Question of the Week: What is the best factory performance option?


If you knew what to order, there have been plenty of opportunities over the years to score yourself a factory hot rod. New or old, the right code on the order sheet could change a docile grocery-getter into a potent performance machine. So who did it best?

A Yenko Camaro is the pinnacle of selecting just the go-fast parts. Credit Hagerty/Carol Gould

There are the familiar and top-of-mind examples, of course, like the COPO 427-cubic-inch V-8s that could settle into any frame rails it dimensionally fit, or the competition suspension for late ‘60s Ford Mustangs. An in-the-know buyer would not be caught without those boxes checked on the order sheet.

Whether it was heavy-duty suspension, bigger brakes, or even the weight-saving benefits of a rear seat delete, if your goal was going fast without compromise, we want to hear your favorite factory performance option. Leave us a comment below.


Turbocharged versions of (in no particular order)…

Mk lV Supra
Porsche 944
Gen. 2 RX7
Gen. 2 MR2


@Jim-R - I think adding a turbo is up there in terms of best options, bar none. I do really like sport suspension tuning though.


Totally agree. The nice thing about ordering up the turbos in most of those cars I named was that you usually got the stiffer springs, shocks and sways…along with things like LSDs and better brakes automatically. That’s why it’s the best IMO.


I was one of the fortunate ones to own a new COPO back then. I raced cars off and on my whole life. Mostly on. Always liked muscle cars. Back then the COPO ran A Stock the class was called. Primarley ran against the 396/375 HP chevys. They NHRA re-classified the 396/375 to 425 HP for racing purposes. That always put us side by side at the starting line. 427 always was about 1/2 second faster in 1/4 mile then the 396/375. Best ET was 11.52 @ 118 MPH. Only thing done was headers and slicks ( I think they were M&H 7 inch wide was all allowed). That was all I could afford back then. I drove it everyday on the street. That was smoking ET back then for a stock streetable machine. I went to the track nearly every weekend ( Maryland tracks) to race.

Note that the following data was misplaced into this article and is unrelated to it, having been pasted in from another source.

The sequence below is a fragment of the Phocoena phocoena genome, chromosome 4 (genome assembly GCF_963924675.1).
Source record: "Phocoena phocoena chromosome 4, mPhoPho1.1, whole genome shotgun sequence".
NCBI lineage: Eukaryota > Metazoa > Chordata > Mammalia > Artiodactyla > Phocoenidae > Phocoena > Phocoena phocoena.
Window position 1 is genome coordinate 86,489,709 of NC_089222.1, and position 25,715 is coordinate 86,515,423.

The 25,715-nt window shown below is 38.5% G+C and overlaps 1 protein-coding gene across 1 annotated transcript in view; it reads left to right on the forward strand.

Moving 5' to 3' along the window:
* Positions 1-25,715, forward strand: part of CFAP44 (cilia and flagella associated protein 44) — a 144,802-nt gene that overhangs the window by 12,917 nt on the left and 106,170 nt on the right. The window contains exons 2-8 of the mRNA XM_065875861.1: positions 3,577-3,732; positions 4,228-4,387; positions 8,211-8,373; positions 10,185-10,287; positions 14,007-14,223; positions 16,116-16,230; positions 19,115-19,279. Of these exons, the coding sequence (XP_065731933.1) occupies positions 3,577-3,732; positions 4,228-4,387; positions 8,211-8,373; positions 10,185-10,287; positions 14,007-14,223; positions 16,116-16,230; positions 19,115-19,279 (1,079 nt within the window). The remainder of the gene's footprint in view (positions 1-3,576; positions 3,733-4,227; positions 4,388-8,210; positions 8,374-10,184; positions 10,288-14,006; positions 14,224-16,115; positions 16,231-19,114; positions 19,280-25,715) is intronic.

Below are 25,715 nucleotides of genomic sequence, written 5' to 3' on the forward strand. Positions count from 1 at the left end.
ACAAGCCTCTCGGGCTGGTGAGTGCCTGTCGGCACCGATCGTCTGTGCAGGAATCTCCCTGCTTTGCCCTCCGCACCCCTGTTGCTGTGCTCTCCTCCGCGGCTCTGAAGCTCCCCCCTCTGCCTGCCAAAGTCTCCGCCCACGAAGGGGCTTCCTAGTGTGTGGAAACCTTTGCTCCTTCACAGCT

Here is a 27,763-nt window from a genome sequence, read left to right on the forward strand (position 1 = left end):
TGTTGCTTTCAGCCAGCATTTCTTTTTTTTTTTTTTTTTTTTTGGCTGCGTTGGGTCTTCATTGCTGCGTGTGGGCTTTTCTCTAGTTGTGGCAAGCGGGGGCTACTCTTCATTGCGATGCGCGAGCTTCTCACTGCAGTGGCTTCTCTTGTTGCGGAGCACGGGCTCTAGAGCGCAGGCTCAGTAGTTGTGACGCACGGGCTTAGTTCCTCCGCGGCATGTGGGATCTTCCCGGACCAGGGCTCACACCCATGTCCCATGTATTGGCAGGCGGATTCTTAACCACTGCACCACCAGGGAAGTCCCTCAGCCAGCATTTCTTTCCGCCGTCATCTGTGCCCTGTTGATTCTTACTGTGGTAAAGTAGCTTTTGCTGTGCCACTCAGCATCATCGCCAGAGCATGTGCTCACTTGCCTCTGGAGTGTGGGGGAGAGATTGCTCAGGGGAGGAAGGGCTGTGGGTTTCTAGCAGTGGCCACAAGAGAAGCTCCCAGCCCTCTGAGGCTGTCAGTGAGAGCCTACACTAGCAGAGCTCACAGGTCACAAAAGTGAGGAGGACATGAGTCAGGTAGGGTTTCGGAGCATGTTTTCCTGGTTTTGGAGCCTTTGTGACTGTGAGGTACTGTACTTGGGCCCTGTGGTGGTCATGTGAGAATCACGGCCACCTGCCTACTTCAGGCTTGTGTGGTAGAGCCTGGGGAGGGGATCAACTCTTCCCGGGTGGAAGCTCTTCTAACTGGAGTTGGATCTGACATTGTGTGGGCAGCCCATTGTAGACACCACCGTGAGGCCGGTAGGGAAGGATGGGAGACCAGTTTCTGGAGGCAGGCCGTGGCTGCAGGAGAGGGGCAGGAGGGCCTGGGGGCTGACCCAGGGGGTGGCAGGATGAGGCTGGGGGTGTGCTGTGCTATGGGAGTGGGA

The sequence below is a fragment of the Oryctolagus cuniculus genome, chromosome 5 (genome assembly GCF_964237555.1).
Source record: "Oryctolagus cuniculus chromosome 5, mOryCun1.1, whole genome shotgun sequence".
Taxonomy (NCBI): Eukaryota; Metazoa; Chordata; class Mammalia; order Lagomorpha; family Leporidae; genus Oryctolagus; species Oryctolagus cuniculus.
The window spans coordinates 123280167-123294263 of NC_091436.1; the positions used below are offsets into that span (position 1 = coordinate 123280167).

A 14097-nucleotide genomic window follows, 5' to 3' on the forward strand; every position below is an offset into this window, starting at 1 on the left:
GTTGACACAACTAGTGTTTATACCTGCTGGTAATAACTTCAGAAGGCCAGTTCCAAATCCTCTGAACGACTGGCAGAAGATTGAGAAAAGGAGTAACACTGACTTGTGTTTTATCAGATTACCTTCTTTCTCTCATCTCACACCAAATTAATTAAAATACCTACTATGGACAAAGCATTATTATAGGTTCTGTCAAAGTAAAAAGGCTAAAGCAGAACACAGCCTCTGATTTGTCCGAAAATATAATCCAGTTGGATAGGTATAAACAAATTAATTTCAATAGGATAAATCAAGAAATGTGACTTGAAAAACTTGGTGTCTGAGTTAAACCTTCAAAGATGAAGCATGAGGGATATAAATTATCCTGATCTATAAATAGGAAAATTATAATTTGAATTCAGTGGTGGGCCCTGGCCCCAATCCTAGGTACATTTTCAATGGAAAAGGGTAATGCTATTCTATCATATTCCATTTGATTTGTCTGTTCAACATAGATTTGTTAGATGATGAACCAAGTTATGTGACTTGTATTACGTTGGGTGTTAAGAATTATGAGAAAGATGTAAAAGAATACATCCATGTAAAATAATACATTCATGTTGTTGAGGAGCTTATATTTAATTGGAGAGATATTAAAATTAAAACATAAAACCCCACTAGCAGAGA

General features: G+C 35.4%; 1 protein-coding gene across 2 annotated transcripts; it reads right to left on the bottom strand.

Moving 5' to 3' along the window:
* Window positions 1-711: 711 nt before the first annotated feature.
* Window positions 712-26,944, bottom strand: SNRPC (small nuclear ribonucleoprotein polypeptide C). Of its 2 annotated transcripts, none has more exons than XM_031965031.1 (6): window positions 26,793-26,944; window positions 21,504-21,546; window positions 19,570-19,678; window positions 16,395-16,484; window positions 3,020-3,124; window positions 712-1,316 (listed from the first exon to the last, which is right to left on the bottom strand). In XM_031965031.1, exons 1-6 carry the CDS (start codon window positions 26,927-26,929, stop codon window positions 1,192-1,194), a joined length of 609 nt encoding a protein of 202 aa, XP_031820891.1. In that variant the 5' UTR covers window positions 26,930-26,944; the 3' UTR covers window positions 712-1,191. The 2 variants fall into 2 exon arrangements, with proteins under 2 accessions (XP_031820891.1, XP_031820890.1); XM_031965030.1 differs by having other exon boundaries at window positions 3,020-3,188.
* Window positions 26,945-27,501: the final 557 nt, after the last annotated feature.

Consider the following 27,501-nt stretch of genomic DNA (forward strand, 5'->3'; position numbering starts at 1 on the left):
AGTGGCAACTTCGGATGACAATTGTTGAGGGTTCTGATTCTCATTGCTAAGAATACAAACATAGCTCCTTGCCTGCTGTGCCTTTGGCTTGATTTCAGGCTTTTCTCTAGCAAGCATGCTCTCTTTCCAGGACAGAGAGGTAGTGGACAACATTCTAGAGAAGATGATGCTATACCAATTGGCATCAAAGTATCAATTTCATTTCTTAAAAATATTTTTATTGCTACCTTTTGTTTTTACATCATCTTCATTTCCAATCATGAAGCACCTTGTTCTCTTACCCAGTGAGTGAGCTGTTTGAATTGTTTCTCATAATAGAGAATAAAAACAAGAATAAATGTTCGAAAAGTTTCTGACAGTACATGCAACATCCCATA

Nothing stock could compete. Fords,Dodge,Shelby’s nothing really came close. They all looked nice but couldn’t keep up.
I Had big and small block Vetts back then,raced them,stock to stock the COPO was untouchable. I never saw a Yanko at the track but did see one other COPO back then. The Yanko and COPO was basically the same car under slightly different cover. I’m sure there was no differences in performance between the two of them.
I now have a lot of newer muscle cars and they are phenomenal.
My best comparison for a matchup today is the Demon. The COPO was the Demon in 1969.


@john2 - It is awesome to read a firsthand account of putting a COPO through the paces. I was always curious how well those 427s did on the street. Did it really have decent manners?